Predicting Account Receivables with Machine Learning

This project was certified by IBM Data Science Board

Presentation at KDD 2020 Workshop Machine learning in Finance

The invoice-to-cash process involves various steps, from invoice creation to customer's debt (payment) settlement or reconciliation. One key step of this process is the collection of accounts receivable. Accounts receivable (AR) refers to the invoices issued by a company for products or services already delivered but not yet paid for by its customers. Properly managing AR is a core accounting activity and concern of any company, pertaining to its cash-flow.  

We present a study case carried out in partnership with a multinational bank. It sought for innovative ways to proactively identify overdue ARs with high probability of being paid such that its managers and executives could take appropriate actions (such as, reaching out to those customers and collecting those ARs).  

The problem of predicting an invoice payment is a typical classification problem using supervised learning where, given the original client dataset, we need to extract invoices' features to be able to characterize each invoice with respect to labeled classes, building then a machine learning model to perform classification of new invoice. An invoice is considered overdue if the payment occurred in more than 5 days from due date. The main reason for considering this time window is the time required to processing payment in the client system. 

The dataset received has 164,043 invoices from 8 countries from Latin America, 3,779 customers with a total of 15,437 different contracts ranging from January 2017 to August 2018. The dataset only contains information about payments, i.e., only about invoice. For instance, invoice value, country code, customer credit rating, contract number, customer number, etc. One of biggest problem of our data is that our client has no relevant information about customers as industry sector, balance sheets, etc.   

Transform the poor invoice information in relevant features to build a machine learning model to predict payment is a challenge problem. We used historical data to create aggregate features that could bring more meaning to our set of invoice-level features, such as: paid invoices, total paid invoice, sum amount of paid invoices, total outstanding invoices, total outstanding late, sum total outstanding, sum late outstanding, average days late, average days outstanding late, pay frequency, number of contracts invoice is associated.  For these historical features, we needed to define a period of time that we will consider looking back.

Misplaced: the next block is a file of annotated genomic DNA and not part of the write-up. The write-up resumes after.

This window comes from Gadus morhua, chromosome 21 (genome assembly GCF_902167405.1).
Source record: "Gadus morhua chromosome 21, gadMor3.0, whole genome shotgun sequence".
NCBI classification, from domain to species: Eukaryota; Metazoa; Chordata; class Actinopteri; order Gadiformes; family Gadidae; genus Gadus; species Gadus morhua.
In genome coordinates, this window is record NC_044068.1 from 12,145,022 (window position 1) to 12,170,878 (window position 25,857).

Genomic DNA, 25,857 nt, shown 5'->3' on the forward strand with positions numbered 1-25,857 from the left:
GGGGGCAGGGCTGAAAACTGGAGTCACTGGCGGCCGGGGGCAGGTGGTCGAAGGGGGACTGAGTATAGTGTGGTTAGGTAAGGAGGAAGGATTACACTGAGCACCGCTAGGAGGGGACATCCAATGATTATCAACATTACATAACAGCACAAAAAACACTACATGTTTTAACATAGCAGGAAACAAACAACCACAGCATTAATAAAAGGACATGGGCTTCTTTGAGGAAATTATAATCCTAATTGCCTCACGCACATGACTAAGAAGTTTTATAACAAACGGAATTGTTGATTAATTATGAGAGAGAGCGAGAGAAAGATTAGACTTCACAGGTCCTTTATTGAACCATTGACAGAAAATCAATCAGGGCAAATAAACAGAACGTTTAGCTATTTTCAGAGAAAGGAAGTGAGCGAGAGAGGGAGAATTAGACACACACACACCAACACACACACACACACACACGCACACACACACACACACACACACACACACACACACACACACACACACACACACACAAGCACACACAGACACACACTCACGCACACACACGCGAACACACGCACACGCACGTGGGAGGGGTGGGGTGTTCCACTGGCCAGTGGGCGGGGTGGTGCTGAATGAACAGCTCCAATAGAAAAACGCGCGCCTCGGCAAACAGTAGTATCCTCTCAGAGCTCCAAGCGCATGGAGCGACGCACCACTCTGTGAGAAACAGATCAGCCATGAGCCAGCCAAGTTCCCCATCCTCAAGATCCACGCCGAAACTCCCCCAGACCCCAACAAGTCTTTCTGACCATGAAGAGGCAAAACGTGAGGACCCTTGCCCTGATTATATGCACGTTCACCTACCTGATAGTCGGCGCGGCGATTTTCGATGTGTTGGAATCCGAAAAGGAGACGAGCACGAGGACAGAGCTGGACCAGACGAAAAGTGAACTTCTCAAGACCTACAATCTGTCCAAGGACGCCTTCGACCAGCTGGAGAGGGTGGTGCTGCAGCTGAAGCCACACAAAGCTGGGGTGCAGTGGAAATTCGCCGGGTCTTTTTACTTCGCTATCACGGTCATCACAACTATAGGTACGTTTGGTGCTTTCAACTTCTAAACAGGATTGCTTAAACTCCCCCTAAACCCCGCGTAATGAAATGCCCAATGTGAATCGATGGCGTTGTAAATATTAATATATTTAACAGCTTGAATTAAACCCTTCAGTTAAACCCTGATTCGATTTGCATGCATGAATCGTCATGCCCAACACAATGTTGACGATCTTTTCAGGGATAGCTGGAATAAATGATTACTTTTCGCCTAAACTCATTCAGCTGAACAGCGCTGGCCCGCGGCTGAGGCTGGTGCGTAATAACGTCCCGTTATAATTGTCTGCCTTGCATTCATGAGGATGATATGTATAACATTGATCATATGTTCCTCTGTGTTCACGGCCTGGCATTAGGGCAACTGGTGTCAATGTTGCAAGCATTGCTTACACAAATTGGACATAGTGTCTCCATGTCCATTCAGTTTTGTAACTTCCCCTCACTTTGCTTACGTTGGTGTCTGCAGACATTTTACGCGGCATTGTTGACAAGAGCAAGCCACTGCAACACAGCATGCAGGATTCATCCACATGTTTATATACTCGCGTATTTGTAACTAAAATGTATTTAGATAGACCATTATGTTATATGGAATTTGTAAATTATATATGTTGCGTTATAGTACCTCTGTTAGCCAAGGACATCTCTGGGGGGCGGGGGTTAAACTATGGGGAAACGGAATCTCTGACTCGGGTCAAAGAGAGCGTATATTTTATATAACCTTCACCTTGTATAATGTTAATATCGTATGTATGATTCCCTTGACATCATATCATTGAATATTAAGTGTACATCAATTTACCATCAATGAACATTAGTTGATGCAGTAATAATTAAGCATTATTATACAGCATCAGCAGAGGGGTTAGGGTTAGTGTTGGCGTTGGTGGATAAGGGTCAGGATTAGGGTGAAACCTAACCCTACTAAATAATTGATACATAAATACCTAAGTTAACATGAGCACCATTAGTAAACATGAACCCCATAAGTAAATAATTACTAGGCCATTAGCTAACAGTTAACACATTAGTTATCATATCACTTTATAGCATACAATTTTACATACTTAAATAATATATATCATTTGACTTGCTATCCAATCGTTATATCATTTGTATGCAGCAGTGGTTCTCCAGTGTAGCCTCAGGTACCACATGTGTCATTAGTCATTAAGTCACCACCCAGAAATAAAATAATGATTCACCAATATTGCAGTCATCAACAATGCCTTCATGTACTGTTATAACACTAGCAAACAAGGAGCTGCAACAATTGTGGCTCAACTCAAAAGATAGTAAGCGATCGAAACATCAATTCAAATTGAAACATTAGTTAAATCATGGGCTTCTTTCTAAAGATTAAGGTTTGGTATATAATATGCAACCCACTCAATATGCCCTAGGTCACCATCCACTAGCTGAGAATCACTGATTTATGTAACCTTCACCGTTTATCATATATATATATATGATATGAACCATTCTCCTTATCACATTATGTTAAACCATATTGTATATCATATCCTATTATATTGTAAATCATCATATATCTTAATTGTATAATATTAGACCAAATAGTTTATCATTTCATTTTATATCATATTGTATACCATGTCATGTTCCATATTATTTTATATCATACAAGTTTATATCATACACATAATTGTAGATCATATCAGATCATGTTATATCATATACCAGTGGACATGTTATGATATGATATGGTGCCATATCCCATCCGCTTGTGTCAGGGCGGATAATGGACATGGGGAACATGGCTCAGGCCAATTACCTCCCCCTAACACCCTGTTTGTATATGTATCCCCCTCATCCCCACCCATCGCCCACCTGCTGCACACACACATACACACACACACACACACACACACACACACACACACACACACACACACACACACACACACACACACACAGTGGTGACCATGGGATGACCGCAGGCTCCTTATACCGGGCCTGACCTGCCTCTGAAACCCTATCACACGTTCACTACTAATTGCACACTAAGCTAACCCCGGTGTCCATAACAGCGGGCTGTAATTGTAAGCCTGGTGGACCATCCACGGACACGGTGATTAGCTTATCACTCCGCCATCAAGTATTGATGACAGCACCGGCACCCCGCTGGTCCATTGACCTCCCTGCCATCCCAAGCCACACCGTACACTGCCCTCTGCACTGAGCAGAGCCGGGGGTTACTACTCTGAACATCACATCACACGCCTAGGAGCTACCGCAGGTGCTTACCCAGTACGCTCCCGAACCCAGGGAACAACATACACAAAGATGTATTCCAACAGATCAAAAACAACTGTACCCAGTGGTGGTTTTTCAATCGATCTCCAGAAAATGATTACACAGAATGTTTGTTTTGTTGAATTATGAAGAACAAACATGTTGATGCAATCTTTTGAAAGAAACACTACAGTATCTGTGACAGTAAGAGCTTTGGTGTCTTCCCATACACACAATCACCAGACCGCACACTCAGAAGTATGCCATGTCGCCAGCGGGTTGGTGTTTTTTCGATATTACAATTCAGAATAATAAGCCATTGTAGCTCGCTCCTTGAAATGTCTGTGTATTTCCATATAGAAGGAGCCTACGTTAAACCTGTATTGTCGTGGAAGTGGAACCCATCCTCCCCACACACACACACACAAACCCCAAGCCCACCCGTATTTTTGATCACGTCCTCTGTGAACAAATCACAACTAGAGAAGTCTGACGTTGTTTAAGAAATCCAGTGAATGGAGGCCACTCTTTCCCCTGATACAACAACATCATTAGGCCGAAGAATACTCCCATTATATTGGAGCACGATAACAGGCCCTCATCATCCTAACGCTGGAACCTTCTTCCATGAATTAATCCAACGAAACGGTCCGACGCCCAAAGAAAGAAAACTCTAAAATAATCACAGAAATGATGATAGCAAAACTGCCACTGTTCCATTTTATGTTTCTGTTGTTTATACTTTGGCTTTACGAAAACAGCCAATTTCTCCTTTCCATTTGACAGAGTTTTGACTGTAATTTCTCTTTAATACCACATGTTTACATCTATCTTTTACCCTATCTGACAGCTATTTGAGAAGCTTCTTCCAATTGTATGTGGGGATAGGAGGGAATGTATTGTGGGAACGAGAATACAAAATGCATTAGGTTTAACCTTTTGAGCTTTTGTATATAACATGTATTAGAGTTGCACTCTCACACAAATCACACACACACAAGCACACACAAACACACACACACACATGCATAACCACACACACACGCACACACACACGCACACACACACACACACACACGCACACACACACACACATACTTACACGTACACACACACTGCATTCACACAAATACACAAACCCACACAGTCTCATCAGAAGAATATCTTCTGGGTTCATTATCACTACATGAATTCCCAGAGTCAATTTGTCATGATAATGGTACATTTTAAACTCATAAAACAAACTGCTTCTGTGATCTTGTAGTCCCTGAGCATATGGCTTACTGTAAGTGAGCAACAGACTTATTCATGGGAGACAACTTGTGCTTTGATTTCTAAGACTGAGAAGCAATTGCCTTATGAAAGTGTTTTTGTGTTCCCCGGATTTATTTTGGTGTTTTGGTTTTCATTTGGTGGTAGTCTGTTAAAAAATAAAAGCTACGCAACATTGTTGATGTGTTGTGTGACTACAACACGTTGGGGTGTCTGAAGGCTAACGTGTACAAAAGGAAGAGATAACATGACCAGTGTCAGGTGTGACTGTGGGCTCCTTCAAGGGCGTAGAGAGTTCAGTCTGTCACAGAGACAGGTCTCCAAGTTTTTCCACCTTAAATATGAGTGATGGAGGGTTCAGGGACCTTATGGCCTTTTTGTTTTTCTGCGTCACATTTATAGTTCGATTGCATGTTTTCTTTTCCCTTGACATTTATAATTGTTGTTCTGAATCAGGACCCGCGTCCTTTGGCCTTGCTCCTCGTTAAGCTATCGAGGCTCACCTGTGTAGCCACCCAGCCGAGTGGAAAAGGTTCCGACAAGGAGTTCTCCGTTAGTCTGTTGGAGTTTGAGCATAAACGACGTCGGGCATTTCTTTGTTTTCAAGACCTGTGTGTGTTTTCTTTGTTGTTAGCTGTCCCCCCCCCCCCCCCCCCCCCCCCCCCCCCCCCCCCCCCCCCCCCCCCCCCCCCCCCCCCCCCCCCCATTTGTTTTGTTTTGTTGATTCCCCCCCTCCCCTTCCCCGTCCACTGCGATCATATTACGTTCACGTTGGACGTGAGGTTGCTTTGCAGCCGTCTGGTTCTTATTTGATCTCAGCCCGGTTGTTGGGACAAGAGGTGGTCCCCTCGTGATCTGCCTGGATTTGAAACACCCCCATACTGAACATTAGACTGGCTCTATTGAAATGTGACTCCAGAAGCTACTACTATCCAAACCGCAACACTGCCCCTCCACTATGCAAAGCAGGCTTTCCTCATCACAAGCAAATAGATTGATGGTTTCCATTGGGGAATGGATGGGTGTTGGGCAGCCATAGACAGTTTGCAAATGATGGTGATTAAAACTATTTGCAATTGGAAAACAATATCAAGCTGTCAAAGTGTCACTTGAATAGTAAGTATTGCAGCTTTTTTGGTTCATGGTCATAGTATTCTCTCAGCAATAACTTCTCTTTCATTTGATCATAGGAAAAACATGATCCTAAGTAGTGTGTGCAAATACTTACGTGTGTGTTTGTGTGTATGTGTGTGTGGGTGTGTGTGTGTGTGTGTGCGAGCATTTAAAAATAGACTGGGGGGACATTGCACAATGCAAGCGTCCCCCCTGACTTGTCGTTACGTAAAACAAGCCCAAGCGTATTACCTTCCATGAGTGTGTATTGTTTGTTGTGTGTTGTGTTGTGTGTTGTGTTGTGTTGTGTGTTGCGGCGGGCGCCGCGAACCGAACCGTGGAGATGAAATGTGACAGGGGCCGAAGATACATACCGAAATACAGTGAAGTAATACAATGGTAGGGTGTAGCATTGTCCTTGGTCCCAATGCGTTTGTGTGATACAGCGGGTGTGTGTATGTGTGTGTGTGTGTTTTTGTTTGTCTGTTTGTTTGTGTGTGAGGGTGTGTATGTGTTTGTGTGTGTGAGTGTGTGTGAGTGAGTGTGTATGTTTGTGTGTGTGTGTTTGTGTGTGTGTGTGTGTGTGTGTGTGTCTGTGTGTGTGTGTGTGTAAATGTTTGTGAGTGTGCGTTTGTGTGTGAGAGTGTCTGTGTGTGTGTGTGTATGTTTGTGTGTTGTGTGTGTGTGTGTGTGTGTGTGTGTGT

We present the accuracy results (Figure 1for all the data set generated from w=2,..,12 months with all five classifiers that we tested: Deep Neural Network Naive Bayes, Logistic Regression, k-Nearest Neighbors, Random Forest, and Gradient Boosted Decision Trees. We highlight the best accuracy and we can see that with 5 months (w=4). This result shows that using all the available data is not always the best option. Specially because the concept drift we observed lead to use less data. 

Figure 1 Experiment different time window with several machine learning methods


Data distribution for training, validation and test sets. The classes are balanced and our baseline is close to 61%. We split the data using time, since we cannot use future data to make predictions. We use around 70% of available data to train the model and the other 30% we split in test and validation data as presented in Figure 2. 

Figure 2. Data Split Train and Test

We deployed our model and prioritization ranking list using a RESTful API, making the maintenance of the model (retrained for instance) and other service adjustments easier.  

Finally, as real-world environments are always in continuous flux, our features distribution are shifting as well. We noted that the current AR process has been modified over the last year, and, as it evolves, our model should accompany that. 


Ana Paula Appel, Gabriel Louzada Malfatti, Renato Luiz de Freitas Cunha, Bruno Lima, : Predicting Account Receivables with Machine Learning. CoRR abs/2008.07363 (2020)

Ana Paula Appel, Victor Oliveira, Bruno Lima, Gabriel Louzada Malfatti, Vagner Figueredo de Santana, Rogério de Paula: Optimize Cash Collection: Use Machine learning to Predicting Invoice Payment. CoRR abs/1912.10828 (2019)